Wayne :

And the overtime that could change. But I think it speaks to the opportunity to build brands right? In the one category in particular. Yeah. For many consumers, the brand is the great parietal, Oh, I like Chardonnay. I like Sauvignon belongs. And then after that it has maybe your price points and then whether they have a pretty name, the pretty packaging. I mean, that's what honestly the average consumer faces when they get to the wine wall at most grocery stores. Right. being able to have in your portfolio brands like Robert Mondavi, Simi, Naomi, Kim Crawford allows you to kind of avoid that entire fray of people searching for white wine. Right? You want the consumer, this surfer, Kim Crawford, and that is the concerted efforts, that investment that we've made over time to, to really differentiate your brand versus it's just another fermented grape juice.

 

Peter:

And so, Wayne we w to, to close this out, I'm going to kind of do a quick round Robin of predictions with you if you're willing to go on a ride with me. All right. So let's focus on, on sort of how much of this growth is durable in your opinion. Is this new business, is it incremental? So let's start there. What, what do you think is going to happen in terms of the growth that we're seeing sort of post pandemic?





Wayne :

Yeah, I would say one disclaimer up front. Is that okay for all of those have been in any type of industry or any kind of subject matter area? You realize the more you know, the more you realize, you realize you don't know. And so these predictions will, I'll, I'm making these to learn but not to be right. So right now

 

Peter:

Or come back to you with your report. So

 

Wayne :

Coven 19 pre-code in 19 e-commerce or beverage, alcohol, e-commerce sales was 1% of the off premise sales in the U S and what the data that we're seeing over the past few weeks is this now hitting about three to 6%. And along with that is the realities of shelter in place. One of the fastest growing online Bev choppers right now is the 60 year old, 60 year old plus cohort. And that is, you know, very much part of the, the safety that needs to be put in place for that group. Coming out of this. And there will be right a recovery. I would not be surprised if there's a slight dip because you're going to have folks who want to go back to the store. But what it really provides the consumers now the optionality and these unprecedented times has really knocked down one of the main challenges for beverage alcohol online, which is the lack of awareness.

 

Wayne :

So we did this study about two years ago that we found only 60, about 65% of online grocery shoppers in States where it's legal did not know you can buy beverage alcohol online. So you're about, you know, only about 35% awareness, right? I'm sure we're going to be passing and crushing that number as an industry coming out of that. The other thing as well is a lot of these emergency resolutions or emergency accommodations that were put in place at the state levels to help support the independent liquor stores. The restaurant is where they started to allow beverage, alcohol, e-commerce. And I first see that there's going to be an oxygenation of some of these laws to become mainstays because everyone now has essentially gotten a taste of what it's like to have that convenience and you know, consumers are going to continue to the kind of demand that experience with regards to your question of is it incremental?

 

Wayne :

I think it certainly can be market share incremental for the brands and the suppliers that are leaning into this. But I think the right lens is more embracing and understand that this is going to be a channel shift. Therefore the investments that need to be made in digital e-commerce, Omni channel, what other whatever label you want to put on this, it's all about revenue protection, right? Because just because I can order this online, you know, we can go back and forth and debate if you're going to drink more as a consumer. But if you're a brand, whether you're a alcohol brand or you're a grocer, if you're not meeting the needs of the consumer and you're kind of avoiding it or skipping or just kind of seeing your hands, you're going to miss out on this entire shift and therefore it's more of a revenue protection plan.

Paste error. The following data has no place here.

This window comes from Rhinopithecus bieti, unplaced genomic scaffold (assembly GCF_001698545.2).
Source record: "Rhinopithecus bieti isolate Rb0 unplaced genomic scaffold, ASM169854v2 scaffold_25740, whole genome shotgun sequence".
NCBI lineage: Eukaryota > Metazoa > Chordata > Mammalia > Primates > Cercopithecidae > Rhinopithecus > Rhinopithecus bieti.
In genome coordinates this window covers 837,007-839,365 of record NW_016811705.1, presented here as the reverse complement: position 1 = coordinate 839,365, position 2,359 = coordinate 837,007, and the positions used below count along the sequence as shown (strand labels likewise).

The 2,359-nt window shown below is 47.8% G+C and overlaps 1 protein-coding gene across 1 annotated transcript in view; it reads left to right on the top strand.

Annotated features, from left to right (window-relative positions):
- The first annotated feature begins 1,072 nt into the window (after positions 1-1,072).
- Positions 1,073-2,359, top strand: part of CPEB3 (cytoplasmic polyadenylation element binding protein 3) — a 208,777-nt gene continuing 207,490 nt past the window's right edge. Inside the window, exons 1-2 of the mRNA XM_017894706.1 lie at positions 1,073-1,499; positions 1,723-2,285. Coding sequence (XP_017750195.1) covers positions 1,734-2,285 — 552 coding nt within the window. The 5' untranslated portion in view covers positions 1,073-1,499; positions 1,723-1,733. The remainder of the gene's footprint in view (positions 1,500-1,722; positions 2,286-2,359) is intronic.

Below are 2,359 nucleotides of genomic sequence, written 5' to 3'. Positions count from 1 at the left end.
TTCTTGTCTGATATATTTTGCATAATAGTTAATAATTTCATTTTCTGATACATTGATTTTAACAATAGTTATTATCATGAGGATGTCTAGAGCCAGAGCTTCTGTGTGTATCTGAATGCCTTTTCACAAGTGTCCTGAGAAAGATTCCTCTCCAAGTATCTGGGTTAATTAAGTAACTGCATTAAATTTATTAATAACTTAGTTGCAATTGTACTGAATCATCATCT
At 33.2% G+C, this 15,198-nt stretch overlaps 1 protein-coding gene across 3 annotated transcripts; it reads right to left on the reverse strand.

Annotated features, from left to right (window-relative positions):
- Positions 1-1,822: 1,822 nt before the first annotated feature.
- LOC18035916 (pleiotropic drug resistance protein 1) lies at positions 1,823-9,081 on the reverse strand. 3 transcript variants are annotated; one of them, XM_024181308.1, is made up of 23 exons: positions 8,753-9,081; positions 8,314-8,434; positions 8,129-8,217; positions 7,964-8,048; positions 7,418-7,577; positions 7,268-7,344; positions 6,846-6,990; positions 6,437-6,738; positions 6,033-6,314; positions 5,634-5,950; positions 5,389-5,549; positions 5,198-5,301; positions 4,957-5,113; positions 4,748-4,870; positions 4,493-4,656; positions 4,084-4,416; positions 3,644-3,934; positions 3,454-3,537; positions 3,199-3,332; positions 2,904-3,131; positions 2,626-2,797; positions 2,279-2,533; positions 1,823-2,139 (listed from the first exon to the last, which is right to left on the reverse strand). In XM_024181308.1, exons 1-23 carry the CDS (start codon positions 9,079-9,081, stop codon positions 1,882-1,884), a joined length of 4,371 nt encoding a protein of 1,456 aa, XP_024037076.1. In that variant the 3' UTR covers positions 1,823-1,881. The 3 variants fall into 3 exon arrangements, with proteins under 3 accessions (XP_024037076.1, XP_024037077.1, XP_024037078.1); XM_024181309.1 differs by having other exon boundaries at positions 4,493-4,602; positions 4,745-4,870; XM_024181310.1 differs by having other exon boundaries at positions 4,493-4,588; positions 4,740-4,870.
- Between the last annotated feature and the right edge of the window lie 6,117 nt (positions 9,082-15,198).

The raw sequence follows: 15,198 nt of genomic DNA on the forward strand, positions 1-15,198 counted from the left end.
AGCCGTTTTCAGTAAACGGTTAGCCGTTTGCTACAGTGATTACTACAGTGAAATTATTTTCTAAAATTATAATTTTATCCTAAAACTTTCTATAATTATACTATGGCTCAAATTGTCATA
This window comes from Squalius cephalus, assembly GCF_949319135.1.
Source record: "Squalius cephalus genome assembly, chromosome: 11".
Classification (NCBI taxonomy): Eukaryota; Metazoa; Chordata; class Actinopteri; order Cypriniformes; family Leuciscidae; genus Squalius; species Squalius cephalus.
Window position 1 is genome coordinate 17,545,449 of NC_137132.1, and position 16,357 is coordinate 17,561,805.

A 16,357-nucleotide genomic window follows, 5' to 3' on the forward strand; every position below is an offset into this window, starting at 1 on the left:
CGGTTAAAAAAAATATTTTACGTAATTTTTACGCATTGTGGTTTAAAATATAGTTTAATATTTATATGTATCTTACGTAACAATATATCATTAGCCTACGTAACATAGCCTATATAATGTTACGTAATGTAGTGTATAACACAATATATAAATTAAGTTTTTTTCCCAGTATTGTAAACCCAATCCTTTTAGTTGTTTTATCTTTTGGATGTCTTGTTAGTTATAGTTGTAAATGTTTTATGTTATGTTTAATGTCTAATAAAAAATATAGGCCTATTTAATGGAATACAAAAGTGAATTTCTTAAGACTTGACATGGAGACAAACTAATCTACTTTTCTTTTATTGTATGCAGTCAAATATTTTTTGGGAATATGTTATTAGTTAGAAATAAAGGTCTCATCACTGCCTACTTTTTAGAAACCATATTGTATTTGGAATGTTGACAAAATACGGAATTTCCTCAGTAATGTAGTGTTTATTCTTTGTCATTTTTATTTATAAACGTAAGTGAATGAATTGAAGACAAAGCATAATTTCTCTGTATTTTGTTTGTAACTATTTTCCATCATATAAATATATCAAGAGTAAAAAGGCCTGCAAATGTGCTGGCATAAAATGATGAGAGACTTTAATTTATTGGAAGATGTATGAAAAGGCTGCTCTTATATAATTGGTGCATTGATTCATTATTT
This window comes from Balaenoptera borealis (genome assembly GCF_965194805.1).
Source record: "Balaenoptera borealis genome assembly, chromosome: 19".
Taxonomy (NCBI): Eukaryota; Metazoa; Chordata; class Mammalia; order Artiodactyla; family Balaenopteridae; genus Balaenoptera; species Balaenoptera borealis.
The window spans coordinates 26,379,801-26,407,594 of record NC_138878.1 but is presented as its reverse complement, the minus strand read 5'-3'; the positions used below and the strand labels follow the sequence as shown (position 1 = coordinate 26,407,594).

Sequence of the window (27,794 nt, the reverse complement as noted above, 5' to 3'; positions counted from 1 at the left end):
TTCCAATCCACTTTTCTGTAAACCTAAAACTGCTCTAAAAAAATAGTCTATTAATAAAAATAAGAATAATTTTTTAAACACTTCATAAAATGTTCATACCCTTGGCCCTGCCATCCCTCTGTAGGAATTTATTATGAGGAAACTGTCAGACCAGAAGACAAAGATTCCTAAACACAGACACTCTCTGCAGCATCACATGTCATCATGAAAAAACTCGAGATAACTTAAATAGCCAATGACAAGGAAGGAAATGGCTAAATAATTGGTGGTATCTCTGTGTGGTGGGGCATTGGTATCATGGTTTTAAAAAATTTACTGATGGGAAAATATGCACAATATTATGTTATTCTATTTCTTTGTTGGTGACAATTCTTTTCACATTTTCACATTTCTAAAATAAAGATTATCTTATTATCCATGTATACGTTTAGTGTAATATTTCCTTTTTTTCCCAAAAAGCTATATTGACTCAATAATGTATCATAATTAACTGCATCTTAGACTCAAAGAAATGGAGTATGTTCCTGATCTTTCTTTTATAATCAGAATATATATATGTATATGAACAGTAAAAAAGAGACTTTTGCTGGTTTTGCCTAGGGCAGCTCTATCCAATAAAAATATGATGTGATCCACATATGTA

Peter:

And particularly you were talking earlier about the idea of lifetime value and you, you almost need to invest with that lifetime, not almost, you need to invest with that lifetime value in mind versus just that next particular sale. And it seems like now is the right time to do that. Is that,

 

Wayne :

Yeah, and I think Peter, the other way I would look at it is you have a lot of brains. You have a lot of retailers that gets so close to their consumers that they're literally gonna follow them to the grave. Right? And there's this investment that needs to be made to think about that next generation shopper who is either going through the change right now because of all the conditions or you're thinking about that 18 old who when there are legal drinking age in three years, how they're going to be thinking about shopping the category, which is likely going to have a huge digital component to it right there. They're probably not going to have the patience, the willingness to just replicate the previous kind of shopping behavior that other consumers have done in the past.

 

Peter:

Well, when that that set of sort of predictions and insights closes us out for today. I just wanted to thank you so much for in the midst of this incredibly busy time to take the time to come on and share with our audience sort of what you're seeing. It's a really valuable contribution to our industry and both. Robin, I know we just really appreciate you taking the time to do this.

 

Wayne :

Great. Well thanks for having me and hope you and your listeners get the chance to enjoy one of our many great products. As a simple escape during these unprecedented times.

 

Peter:

There's nothing better than a lime in the top of a Corona, my friend. I'm a big fan. Thank you, Wayne. Man. What a great discussion. The intricacies of each category aside, the fascinating art to watch will be what lessons and trends of this time stick. Who are the people in organizations best able to respond and what the buying journey snaps back to in the months to come. Stick with the digital shelf Institute for those insights. Make sure you're signed up for our virtual summit updates at digital shelf, summit.salsify.com thanks as always for being part of our community.